When I became a mother, I never realised just how much I would learn from my children. My two-year-old may be small in height, but yesterday he showed me than when it comes to forgiveness and letting go, he’s a much bigger person than me.

Max has been going through a lot of developmental changes over the past few months, and he doesn’t have the vocabulary to articulate how he is feeling. He has been frustrated, confused and in distress. Wanting a cuddle while asking you to go away, wanting his shoes on then crying because they’re on, wanting a blue bowl then screaming when you give him the blue bowl because he wants the green bowl… What he has needed is for me to be there for him. To allow him to get it out. And usually, I’m pretty good at this. Usually, I make sure I’m there for my children when they’re in distress. However, yesterday I was exhausted and the constant angst and frustration from him was getting too much. I kept thinking “This is so hard!” “He’s whinging again!” “I can’t get a break!”

“Max, please stop whinging at me!”

I actually said that to him! My poor little guy. I looked down at him as the tears were trickling down his sweet little face, and I suddenly saw things from his perspective. All he wanted was comfort, and yet the person he needed the most – his mummy – was towering above him with a grumpy face telling him to stop whinging. I felt a sickening knot in my stomach as I realised how unkind I had been.

I knelt down in front of him and held his hands, looked into his eyes and gently said “Max, I am so sorry that I have been impatient with you. You’re allowed to feel everything you are feeling. I’m sorry that I have been so grumpy…” Max listened to me with a smile, and his whole body softened – I physically saw his tension release. He cuddled me and gave me a kiss. While we were cuddling, I continued to tell him how sorry I was that my exhaustion had made me so impatient and grumpy. I told him how much I love him and that it was ok to feel what he is feeling. He gave me another kiss, smiled then happily moved on to play with his dinosaurs.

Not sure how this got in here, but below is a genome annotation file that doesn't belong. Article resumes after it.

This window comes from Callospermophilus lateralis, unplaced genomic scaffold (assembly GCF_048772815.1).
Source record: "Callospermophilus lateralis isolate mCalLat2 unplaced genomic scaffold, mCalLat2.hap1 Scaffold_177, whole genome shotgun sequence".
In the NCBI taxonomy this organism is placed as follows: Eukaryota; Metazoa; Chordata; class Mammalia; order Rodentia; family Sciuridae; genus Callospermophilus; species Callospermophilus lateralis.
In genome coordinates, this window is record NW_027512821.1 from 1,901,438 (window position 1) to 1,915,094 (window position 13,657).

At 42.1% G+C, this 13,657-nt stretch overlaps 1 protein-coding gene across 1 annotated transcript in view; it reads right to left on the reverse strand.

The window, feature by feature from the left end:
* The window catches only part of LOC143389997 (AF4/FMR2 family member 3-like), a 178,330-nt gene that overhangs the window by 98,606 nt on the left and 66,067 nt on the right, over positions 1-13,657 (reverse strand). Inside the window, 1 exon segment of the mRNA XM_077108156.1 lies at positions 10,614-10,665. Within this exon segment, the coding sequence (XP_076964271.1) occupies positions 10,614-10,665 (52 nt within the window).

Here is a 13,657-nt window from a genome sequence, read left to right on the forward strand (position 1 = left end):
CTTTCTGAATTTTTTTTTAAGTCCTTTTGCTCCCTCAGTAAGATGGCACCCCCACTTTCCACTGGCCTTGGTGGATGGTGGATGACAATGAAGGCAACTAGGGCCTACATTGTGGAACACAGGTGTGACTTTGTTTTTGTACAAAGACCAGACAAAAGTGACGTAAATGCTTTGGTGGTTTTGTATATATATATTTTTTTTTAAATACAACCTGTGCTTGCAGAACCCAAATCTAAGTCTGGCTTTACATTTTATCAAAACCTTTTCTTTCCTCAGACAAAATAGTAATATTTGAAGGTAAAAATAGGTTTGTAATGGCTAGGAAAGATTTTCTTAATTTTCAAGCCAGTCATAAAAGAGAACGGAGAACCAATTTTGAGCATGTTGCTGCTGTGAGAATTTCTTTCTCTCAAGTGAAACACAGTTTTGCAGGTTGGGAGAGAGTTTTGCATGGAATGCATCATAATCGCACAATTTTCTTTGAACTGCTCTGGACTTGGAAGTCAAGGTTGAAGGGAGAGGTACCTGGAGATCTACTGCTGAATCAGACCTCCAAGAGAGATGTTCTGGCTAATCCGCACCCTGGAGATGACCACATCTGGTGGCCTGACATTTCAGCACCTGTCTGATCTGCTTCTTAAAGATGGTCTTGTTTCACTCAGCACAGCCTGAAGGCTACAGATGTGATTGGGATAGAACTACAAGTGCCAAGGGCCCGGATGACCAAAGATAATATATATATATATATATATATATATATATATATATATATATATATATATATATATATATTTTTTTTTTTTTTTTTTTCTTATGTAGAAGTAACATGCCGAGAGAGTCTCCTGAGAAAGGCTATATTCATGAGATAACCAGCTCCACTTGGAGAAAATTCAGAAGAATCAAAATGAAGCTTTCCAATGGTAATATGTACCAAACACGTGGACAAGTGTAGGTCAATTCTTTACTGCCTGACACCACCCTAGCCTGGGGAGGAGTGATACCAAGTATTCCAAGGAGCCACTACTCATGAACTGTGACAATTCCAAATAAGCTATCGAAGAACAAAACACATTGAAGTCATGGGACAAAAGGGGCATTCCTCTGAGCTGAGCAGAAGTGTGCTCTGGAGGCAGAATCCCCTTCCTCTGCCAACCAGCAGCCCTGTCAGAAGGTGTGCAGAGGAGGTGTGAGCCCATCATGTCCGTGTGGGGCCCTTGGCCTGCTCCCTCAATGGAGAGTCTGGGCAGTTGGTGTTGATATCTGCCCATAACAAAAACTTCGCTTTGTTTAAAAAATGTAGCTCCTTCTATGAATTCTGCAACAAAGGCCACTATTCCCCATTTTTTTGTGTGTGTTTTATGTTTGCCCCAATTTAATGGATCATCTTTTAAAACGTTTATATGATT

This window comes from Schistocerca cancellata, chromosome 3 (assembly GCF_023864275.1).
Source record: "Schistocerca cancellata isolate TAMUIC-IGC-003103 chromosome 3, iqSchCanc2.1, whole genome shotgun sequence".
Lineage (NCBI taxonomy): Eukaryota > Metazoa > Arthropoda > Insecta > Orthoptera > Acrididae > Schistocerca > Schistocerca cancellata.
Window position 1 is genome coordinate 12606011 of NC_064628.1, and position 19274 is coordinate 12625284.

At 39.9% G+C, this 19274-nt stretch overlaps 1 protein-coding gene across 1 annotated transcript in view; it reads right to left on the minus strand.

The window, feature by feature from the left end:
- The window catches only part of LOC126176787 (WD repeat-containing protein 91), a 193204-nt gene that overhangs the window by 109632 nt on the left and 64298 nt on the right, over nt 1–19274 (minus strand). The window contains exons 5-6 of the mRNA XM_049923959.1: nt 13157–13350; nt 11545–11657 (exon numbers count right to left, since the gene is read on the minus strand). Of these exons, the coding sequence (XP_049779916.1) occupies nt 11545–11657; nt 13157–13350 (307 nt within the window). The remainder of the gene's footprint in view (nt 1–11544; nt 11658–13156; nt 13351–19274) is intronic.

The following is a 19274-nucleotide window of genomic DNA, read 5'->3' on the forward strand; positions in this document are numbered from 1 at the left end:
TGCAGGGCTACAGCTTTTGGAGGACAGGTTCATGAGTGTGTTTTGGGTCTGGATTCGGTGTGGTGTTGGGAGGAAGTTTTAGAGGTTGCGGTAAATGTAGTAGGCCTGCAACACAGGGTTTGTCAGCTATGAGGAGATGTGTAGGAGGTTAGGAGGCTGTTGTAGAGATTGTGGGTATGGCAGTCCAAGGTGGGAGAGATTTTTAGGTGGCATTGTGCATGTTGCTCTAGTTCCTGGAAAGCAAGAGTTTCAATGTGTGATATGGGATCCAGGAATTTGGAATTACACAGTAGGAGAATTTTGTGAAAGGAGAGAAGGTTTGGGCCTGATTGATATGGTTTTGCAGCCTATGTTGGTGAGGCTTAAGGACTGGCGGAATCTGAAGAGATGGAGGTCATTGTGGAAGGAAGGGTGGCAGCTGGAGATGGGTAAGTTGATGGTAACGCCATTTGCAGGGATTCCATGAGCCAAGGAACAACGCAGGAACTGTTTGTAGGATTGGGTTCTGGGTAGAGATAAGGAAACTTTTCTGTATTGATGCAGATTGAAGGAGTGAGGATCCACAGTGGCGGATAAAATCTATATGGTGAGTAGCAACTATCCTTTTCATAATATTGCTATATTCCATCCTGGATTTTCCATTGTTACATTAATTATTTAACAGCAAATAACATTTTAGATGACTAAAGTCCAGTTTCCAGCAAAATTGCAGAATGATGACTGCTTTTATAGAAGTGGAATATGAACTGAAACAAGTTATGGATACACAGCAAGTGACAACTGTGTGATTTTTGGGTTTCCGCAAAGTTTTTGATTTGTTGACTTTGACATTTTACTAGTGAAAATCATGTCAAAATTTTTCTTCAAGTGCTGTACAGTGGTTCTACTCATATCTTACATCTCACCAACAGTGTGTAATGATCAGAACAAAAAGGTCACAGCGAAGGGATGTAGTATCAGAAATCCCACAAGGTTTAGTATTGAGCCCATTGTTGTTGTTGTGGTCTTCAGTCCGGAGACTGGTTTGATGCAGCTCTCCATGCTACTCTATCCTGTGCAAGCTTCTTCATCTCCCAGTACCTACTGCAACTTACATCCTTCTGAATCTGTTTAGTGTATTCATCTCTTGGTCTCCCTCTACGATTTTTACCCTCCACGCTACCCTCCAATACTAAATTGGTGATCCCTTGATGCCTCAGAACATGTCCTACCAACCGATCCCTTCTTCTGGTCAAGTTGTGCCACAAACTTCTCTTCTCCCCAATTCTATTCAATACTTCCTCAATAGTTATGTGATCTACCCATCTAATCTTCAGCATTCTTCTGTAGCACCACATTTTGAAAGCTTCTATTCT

There are certain moments where words fail to describe the depth of the emotion I feel. This was one of those moments. I felt a wave of gratitude, love and admiration for my little boy. I hadn’t been there for him the way he needed, and yet he immediately forgave me. He immediately understood. His cuddle was full of love and forgiveness. His kiss told me that it was ok. He knows that I am human. I’m not ‘Supermum.’ I’m ‘mummy.’ And that is all my children need. That is all any of our kids need. They need us to be who we are. To be open. It’s ok to have bad days and make mistakes. We just need to remember to admit when we’re wrong and ask forgiveness, like we would anyone else. Children may not be able to articulate their emotions, but they feel them just as deeply as adults do.

Children love unconditionally and forgive in the truest sense of the word… they let go completely and don’t hold grudges. And once they have stopped crying, they move on with ease not holding on to what caused their distress. When does that change? Why as adults, do we sometimes find it hard to say sorry? Or to forgive? Or to move on from what upset us in the past and simply appreciate the moment we’re in? If you’re anything like me, maybe it’s time we start letting go of things the way we did when we were kids.

I am grateful every day for my children, but in these moments I’m not only grateful for being their mother, I’m grateful for all that they teach me. I am raising my children, but I am learning more from them than I could have ever dreamed.

Much love and gratitude,

Lauren xxx